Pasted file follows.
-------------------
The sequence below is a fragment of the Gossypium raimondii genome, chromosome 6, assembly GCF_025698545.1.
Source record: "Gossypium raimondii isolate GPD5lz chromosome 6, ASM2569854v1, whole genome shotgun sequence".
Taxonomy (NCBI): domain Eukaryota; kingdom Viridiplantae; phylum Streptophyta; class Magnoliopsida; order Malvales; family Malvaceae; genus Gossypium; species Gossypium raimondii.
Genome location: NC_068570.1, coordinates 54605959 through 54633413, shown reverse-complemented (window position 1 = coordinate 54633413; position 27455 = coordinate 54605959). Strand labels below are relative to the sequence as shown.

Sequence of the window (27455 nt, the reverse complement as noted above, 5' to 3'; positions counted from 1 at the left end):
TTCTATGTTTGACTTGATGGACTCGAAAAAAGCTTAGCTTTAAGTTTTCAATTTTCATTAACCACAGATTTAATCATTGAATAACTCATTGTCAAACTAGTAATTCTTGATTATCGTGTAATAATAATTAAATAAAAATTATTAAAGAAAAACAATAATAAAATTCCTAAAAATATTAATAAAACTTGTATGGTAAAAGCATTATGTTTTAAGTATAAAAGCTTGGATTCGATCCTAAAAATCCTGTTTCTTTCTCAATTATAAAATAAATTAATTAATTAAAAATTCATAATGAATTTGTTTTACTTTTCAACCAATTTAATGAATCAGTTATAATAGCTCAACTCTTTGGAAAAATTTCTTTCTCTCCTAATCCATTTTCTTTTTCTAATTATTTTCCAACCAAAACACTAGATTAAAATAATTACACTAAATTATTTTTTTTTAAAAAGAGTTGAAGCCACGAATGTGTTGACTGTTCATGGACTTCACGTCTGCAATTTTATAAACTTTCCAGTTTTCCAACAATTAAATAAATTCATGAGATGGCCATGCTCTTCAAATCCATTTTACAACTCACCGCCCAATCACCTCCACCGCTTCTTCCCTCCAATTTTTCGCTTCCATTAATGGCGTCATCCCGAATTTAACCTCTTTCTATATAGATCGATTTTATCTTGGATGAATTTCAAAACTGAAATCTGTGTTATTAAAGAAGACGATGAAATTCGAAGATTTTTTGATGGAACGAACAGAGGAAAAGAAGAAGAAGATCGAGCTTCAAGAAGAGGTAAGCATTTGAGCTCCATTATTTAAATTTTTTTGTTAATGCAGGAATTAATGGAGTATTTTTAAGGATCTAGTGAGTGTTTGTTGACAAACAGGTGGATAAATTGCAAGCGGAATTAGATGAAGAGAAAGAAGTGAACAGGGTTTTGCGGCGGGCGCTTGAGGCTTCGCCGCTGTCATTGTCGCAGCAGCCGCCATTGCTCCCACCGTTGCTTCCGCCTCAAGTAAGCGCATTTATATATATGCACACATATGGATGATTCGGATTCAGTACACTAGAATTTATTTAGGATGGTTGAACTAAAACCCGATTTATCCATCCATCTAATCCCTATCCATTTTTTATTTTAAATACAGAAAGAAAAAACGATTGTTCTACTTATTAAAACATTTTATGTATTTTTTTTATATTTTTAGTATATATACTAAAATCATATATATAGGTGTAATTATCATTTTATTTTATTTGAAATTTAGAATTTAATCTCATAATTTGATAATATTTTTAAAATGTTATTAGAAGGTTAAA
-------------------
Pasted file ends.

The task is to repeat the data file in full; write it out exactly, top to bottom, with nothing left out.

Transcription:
The sequence below is a fragment of the Gossypium raimondii genome, chromosome 6, assembly GCF_025698545.1.
Source record: "Gossypium raimondii isolate GPD5lz chromosome 6, ASM2569854v1, whole genome shotgun sequence".
Taxonomy (NCBI): domain Eukaryota; kingdom Viridiplantae; phylum Streptophyta; class Magnoliopsida; order Malvales; family Malvaceae; genus Gossypium; species Gossypium raimondii.
Genome location: NC_068570.1, coordinates 54605959 through 54633413, shown reverse-complemented (window position 1 = coordinate 54633413; position 27455 = coordinate 54605959). Strand labels below are relative to the sequence as shown.

Sequence of the window (27455 nt, the reverse complement as noted above, 5' to 3'; positions counted from 1 at the left end):
TTCTATGTTTGACTTGATGGACTCGAAAAAAGCTTAGCTTTAAGTTTTCAATTTTCATTAACCACAGATTTAATCATTGAATAACTCATTGTCAAACTAGTAATTCTTGATTATCGTGTAATAATAATTAAATAAAAATTATTAAAGAAAAACAATAATAAAATTCCTAAAAATATTAATAAAACTTGTATGGTAAAAGCATTATGTTTTAAGTATAAAAGCTTGGATTCGATCCTAAAAATCCTGTTTCTTTCTCAATTATAAAATAAATTAATTAATTAAAAATTCATAATGAATTTGTTTTACTTTTCAACCAATTTAATGAATCAGTTATAATAGCTCAACTCTTTGGAAAAATTTCTTTCTCTCCTAATCCATTTTCTTTTTCTAATTATTTTCCAACCAAAACACTAGATTAAAATAATTACACTAAATTATTTTTTTTTAAAAAGAGTTGAAGCCACGAATGTGTTGACTGTTCATGGACTTCACGTCTGCAATTTTATAAACTTTCCAGTTTTCCAACAATTAAATAAATTCATGAGATGGCCATGCTCTTCAAATCCATTTTACAACTCACCGCCCAATCACCTCCACCGCTTCTTCCCTCCAATTTTTCGCTTCCATTAATGGCGTCATCCCGAATTTAACCTCTTTCTATATAGATCGATTTTATCTTGGATGAATTTCAAAACTGAAATCTGTGTTATTAAAGAAGACGATGAAATTCGAAGATTTTTTGATGGAACGAACAGAGGAAAAGAAGAAGAAGATCGAGCTTCAAGAAGAGGTAAGCATTTGAGCTCCATTATTTAAATTTTTTTGTTAATGCAGGAATTAATGGAGTATTTTTAAGGATCTAGTGAGTGTTTGTTGACAAACAGGTGGATAAATTGCAAGCGGAATTAGATGAAGAGAAAGAAGTGAACAGGGTTTTGCGGCGGGCGCTTGAGGCTTCGCCGCTGTCATTGTCGCAGCAGCCGCCATTGCTCCCACCGTTGCTTCCGCCTCAAGTAAGCGCATTTATATATATGCACACATATGGATGATTCGGATTCAGTACACTAGAATTTATTTAGGATGGTTGAACTAAAACCCGATTTATCCATCCATCTAATCCCTATCCATTTTTTATTTTAAATACAGAAAGAAAAAACGATTGTTCTACTTATTAAAACATTTTATGTATTTTTTTTATATTTTTAGTATATATACTAAAATCATATATATAGGTGTAATTATCATTTTATTTTATTTGAAATTTAGAATTTAATCTCATAATTTGATAATATTTTTAAAATGTTATTAGAAGGTTAAA